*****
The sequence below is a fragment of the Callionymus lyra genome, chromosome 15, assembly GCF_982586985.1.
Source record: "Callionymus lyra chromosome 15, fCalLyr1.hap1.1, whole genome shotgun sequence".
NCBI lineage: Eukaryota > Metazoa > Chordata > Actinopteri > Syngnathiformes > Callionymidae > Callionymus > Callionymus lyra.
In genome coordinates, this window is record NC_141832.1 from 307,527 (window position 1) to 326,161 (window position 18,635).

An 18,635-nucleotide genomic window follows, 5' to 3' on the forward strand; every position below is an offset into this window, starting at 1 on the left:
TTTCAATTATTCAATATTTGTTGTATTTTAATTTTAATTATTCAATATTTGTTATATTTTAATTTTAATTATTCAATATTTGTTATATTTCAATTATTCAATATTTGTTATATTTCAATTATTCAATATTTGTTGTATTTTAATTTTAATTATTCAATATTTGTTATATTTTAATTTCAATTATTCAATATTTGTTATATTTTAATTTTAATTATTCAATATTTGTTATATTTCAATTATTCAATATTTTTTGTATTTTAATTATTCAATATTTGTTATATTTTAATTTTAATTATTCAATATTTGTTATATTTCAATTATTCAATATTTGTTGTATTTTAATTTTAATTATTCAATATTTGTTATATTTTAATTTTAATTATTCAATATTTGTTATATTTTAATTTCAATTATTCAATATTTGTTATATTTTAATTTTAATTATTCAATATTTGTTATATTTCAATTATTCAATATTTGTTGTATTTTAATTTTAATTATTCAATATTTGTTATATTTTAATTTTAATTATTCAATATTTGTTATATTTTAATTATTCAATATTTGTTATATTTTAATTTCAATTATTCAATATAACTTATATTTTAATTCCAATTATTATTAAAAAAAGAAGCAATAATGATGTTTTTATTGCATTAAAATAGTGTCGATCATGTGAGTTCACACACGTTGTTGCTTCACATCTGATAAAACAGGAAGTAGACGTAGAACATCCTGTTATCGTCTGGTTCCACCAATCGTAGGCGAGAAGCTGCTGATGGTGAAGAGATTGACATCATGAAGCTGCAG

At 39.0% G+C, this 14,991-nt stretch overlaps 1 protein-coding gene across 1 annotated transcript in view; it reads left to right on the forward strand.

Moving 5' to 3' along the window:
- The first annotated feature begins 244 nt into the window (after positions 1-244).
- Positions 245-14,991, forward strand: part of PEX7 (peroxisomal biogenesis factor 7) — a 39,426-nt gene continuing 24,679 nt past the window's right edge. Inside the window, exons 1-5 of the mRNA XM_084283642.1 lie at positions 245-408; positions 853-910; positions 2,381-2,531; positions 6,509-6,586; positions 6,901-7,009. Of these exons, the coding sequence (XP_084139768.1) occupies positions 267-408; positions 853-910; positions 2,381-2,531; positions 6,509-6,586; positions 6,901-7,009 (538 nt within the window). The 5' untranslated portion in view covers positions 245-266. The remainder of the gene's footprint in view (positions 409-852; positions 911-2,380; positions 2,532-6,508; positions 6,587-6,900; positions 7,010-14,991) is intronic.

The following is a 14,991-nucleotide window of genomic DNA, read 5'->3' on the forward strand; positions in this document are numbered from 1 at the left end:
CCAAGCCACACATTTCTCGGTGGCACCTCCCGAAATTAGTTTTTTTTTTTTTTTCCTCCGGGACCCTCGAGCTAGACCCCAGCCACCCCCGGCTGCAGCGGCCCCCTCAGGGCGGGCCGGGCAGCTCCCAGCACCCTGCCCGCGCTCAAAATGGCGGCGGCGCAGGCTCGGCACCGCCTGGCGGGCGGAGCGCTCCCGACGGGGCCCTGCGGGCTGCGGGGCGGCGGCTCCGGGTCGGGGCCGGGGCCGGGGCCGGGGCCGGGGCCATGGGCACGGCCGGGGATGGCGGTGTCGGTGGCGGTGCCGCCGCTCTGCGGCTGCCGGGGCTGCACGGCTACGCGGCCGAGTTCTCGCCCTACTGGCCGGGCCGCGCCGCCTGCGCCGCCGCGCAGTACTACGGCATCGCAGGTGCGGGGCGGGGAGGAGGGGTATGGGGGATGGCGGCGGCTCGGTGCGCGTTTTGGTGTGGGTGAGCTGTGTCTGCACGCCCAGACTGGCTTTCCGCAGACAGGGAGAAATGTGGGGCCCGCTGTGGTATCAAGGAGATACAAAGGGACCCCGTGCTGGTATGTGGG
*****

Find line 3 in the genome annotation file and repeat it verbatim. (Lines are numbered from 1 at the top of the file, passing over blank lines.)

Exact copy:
NCBI lineage: Eukaryota > Metazoa > Chordata > Actinopteri > Syngnathiformes > Callionymidae > Callionymus > Callionymus lyra.